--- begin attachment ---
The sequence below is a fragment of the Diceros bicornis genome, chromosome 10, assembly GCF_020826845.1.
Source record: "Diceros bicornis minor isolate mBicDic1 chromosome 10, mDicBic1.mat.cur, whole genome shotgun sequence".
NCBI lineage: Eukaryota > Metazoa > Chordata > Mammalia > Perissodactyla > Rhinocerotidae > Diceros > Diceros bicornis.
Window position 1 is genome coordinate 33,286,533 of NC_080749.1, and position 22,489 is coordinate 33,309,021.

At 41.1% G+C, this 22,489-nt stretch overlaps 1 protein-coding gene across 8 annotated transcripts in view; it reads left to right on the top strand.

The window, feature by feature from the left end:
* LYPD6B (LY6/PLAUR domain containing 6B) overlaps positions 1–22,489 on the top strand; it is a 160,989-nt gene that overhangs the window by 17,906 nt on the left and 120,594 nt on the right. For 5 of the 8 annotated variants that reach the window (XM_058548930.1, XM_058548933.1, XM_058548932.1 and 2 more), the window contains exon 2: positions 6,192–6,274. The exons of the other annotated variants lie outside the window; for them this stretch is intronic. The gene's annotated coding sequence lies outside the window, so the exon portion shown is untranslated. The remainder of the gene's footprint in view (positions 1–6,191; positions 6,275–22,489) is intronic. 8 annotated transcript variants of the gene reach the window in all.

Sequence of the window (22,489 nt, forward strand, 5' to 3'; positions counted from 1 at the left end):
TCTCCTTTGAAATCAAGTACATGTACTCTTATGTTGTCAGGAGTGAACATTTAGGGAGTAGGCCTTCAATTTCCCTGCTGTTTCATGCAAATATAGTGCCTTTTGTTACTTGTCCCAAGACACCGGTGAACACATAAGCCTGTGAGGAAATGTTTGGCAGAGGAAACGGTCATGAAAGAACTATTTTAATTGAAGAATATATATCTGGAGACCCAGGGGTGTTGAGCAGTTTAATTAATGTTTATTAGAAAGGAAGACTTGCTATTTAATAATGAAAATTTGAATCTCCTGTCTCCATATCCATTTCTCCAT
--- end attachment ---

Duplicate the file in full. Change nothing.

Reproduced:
The sequence below is a fragment of the Diceros bicornis genome, chromosome 10, assembly GCF_020826845.1.
Source record: "Diceros bicornis minor isolate mBicDic1 chromosome 10, mDicBic1.mat.cur, whole genome shotgun sequence".
NCBI lineage: Eukaryota > Metazoa > Chordata > Mammalia > Perissodactyla > Rhinocerotidae > Diceros > Diceros bicornis.
Window position 1 is genome coordinate 33,286,533 of NC_080749.1, and position 22,489 is coordinate 33,309,021.

At 41.1% G+C, this 22,489-nt stretch overlaps 1 protein-coding gene across 8 annotated transcripts in view; it reads left to right on the top strand.

The window, feature by feature from the left end:
* LYPD6B (LY6/PLAUR domain containing 6B) overlaps positions 1–22,489 on the top strand; it is a 160,989-nt gene that overhangs the window by 17,906 nt on the left and 120,594 nt on the right. For 5 of the 8 annotated variants that reach the window (XM_058548930.1, XM_058548933.1, XM_058548932.1 and 2 more), the window contains exon 2: positions 6,192–6,274. The exons of the other annotated variants lie outside the window; for them this stretch is intronic. The gene's annotated coding sequence lies outside the window, so the exon portion shown is untranslated. The remainder of the gene's footprint in view (positions 1–6,191; positions 6,275–22,489) is intronic. 8 annotated transcript variants of the gene reach the window in all.

Sequence of the window (22,489 nt, forward strand, 5' to 3'; positions counted from 1 at the left end):
TCTCCTTTGAAATCAAGTACATGTACTCTTATGTTGTCAGGAGTGAACATTTAGGGAGTAGGCCTTCAATTTCCCTGCTGTTTCATGCAAATATAGTGCCTTTTGTTACTTGTCCCAAGACACCGGTGAACACATAAGCCTGTGAGGAAATGTTTGGCAGAGGAAACGGTCATGAAAGAACTATTTTAATTGAAGAATATATATCTGGAGACCCAGGGGTGTTGAGCAGTTTAATTAATGTTTATTAGAAAGGAAGACTTGCTATTTAATAATGAAAATTTGAATCTCCTGTCTCCATATCCATTTCTCCAT